Anne Boleyn was executed on May 19, 1536. Displaying an act of "mercy", King Henry VIII dispatched a skilled executioner to perform the execution by sword rather than by axe or being burned at the ...
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1answer
540 views

Robin Hood: Muslims in England in the 12th century

Ever since the 1984 BBC adaptation of Robin Hood, the addition of a Muslim warrior to the band of Merry Men has been a staple of the mythology. From a storytelling perspective, the benefits are clear: ...
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1answer
189 views

How many illegitimate children did King Henry VIII have?

I am aware of Henry FitzRoy, his illegitimate son that he acknowledged whom he had with Bessie Blount. Are there any other confirmed illegitimate children?
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98 views

Early medieval history of England as seen by ordinary people [closed]

I'm having trouble finding resources for the period around the conquest of England by Normans in 1066. I'd like to take it from a commoner's perspective and depict how ordinary people lived before ...
7
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1answer
182 views

How extensive was the slighting of castles in the English Civil War?

Wikipedia states During the English Civil War many castles and fortified houses were slighted by the Parliamentarians to stop them being used by the Royalists. Most of the destruction was in ...
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1answer
89 views

Why was the Old Wardour Castle not demolished after the English Civil War?

After the English Civil War, some strongholds such as Corfe Castle were slighted, that is demolished, by order of Parliament. Another Royalist castle, the (Old) Wardour Castle appears to not have ...
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2answers
226 views

Did Catherine Howard use some form of birth control?

Catherine Howard, Henry VIII's 5th wife was sexually experienced before marrying the king. She was also accused of having an affair with the king's groom while married to the king. She obviously had ...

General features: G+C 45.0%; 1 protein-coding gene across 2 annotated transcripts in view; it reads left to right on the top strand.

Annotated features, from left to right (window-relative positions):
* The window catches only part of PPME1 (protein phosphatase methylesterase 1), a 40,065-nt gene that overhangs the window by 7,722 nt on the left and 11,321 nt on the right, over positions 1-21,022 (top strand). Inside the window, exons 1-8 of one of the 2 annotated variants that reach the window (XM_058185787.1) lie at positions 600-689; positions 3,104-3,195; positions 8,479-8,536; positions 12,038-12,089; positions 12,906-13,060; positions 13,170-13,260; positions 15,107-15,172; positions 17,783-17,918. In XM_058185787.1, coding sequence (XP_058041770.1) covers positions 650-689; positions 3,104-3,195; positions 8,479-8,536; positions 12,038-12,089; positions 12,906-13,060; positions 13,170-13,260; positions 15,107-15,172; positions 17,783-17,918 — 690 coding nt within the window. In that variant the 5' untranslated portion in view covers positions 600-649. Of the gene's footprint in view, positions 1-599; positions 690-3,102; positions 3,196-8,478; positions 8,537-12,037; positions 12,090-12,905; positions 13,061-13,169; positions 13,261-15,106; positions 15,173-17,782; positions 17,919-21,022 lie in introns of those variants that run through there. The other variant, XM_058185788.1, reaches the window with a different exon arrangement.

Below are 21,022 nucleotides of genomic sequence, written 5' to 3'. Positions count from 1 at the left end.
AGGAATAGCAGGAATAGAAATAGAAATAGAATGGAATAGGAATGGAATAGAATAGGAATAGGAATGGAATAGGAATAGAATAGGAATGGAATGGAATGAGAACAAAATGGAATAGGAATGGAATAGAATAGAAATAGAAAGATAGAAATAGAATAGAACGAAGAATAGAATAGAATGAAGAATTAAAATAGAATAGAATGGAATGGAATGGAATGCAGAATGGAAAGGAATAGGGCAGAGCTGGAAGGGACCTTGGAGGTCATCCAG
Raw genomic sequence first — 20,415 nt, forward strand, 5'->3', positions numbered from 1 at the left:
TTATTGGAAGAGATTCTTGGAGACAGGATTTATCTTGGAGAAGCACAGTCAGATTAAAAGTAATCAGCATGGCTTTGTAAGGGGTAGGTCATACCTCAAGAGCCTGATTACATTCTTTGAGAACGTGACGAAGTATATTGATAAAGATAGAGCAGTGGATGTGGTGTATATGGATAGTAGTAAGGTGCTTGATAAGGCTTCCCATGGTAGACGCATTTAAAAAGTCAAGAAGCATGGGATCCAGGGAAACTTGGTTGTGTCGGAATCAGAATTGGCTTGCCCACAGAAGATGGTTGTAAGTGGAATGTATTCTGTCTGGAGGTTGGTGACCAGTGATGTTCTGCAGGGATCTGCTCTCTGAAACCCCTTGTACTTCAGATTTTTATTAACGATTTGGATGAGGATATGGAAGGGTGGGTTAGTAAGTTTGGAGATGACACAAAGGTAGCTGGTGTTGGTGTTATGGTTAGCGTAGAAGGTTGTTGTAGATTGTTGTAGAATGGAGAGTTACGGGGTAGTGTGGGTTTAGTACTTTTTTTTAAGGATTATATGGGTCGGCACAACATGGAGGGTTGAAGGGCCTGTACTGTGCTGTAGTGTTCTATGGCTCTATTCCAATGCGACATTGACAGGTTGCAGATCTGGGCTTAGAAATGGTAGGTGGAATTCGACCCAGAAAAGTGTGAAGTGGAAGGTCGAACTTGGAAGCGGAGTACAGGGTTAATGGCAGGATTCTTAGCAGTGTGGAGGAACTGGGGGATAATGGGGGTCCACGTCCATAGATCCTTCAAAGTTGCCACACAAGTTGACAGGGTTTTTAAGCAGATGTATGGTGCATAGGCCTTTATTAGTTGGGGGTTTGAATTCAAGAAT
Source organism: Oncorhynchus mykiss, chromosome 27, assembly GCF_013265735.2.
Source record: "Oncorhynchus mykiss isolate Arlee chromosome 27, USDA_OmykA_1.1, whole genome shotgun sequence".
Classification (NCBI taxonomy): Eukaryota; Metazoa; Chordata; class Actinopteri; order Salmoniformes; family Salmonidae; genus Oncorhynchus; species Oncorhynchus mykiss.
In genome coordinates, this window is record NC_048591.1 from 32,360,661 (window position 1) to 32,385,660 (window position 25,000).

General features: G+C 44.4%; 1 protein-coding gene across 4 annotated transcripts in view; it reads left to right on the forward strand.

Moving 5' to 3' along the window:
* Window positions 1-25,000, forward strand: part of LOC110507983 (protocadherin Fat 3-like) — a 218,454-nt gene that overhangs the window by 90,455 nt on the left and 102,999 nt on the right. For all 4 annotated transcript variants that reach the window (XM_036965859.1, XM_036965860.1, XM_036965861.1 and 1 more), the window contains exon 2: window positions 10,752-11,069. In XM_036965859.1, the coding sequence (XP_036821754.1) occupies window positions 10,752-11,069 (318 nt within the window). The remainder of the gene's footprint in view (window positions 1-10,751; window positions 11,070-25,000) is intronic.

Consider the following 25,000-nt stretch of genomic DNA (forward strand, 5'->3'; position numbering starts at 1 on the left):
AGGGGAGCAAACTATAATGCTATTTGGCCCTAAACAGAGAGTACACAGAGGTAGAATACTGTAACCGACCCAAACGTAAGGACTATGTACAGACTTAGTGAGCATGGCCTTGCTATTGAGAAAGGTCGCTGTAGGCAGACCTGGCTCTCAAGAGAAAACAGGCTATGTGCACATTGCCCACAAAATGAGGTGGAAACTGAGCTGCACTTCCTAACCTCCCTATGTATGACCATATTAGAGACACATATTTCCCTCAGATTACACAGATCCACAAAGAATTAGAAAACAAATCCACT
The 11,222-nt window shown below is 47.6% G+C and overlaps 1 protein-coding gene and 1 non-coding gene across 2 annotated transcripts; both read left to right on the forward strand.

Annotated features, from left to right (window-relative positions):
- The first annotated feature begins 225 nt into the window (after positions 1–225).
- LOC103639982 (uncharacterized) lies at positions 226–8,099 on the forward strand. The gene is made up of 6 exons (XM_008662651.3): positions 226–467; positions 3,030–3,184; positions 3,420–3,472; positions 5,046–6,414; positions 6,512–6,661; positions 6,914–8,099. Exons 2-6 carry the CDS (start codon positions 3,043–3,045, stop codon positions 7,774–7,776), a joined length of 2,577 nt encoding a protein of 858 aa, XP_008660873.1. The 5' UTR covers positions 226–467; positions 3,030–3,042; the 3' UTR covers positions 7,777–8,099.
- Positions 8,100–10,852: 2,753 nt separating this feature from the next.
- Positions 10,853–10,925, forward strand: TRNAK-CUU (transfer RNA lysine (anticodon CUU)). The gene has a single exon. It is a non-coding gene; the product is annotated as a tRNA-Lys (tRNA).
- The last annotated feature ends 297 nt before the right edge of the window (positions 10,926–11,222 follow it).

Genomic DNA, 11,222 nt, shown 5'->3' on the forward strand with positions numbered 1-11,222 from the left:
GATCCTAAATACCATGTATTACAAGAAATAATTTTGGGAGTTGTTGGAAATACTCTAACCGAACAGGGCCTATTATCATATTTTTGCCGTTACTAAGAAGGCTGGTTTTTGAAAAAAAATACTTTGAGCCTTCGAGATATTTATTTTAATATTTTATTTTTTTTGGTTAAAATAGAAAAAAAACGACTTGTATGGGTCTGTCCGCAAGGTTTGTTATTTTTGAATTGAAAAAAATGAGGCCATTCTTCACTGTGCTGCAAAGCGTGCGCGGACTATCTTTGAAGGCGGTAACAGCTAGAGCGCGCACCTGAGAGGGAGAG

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1answer
163 views

What is the term for a person who surveys the land and relays messages from a noble to his governed village?

The question is self-explanatory: What is the term for a person who surveys the land and relays messages from a noble to his governed village? The officer would: Survey the village or tenant, to ...
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1answer
746 views

Why is the charter of Rhode Island and Providence Plantations signed “HOWARD”?

Why is the charter of Rhode Island and Providence Plantations signed "HOWARD"? Note also that the Charter of Connecticut is likewise signed "By Writ of Privy Seal, HOWARD". But, the keeper of the ...
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1answer
314 views

How did this 900AD key work?

The Wikipedia Keys article shows this ancient Anglo-Viking voided key from circa 900AD: Unlike a tumbler lock which needs cuts at exact depths on the key to align its barrels, this key looks very ...
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1answer
450 views

What was the political consciousness of a 15th century English peasant?

How did they feel about the monarchy and living under lords? Were they are aware of alternative political structures? Did they believe their lives were fair?
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1answer
370 views

What was the reaction to English monarchs using the title “King of France”?

After the Hundred Years War (or "wars") the English had been wiped off France, but English monarchs kept using their official title "King of France". As I understand, this was to legalize their claims ...
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121 views

Sloop of War Hand

It was recorded in our family history by a R.N.Lt that a John Chandler (who had prepared charts of the North Sea) died when in 179? the sloop of War "Hand" foundered in the North Sea with all hands. I ...
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2answers
302 views

Were children often renamed in late Saxon England?

In Bernard Cornwall's The Last Kingdom the protagonist is renamed at age 10 or so after his brother, aged 16+, is killed by Danes. The protagonist is an Alderman's second son in Northumberland and is ...
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1answer
3k views

When did challenging to a duel cease to be a practice in English culture?

In the Aubrey Maturin series of novels, there are at least two scenes where the protagonists are challenged to a duel: Post-Captain - Aubrey and Maturin about Aubrey's reputation with the Admiralty ...
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1answer
201 views

Was Henry III of England the first fully “English” king? [closed]

With his focus on Edward The Confessor, underscored by naming a his son Edward, did Henry III represent some sort of a political transition from from France to England? It also seems like there was ...
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1answer
101 views

Were the Barons who pushed King John to Sign the Magna Carta descended from the Normans? [closed]

In reading "The Plantagenets" I noticed the names of many of the barons had a name like "so-and-so De so-and-so". It's the "De" that caught my attention as not sounding very British or Anglo. Instead ...
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1answer
156 views

When did the Ecclesiastical courts in England lose the authority to mete out punishments such as imprisonment and execution?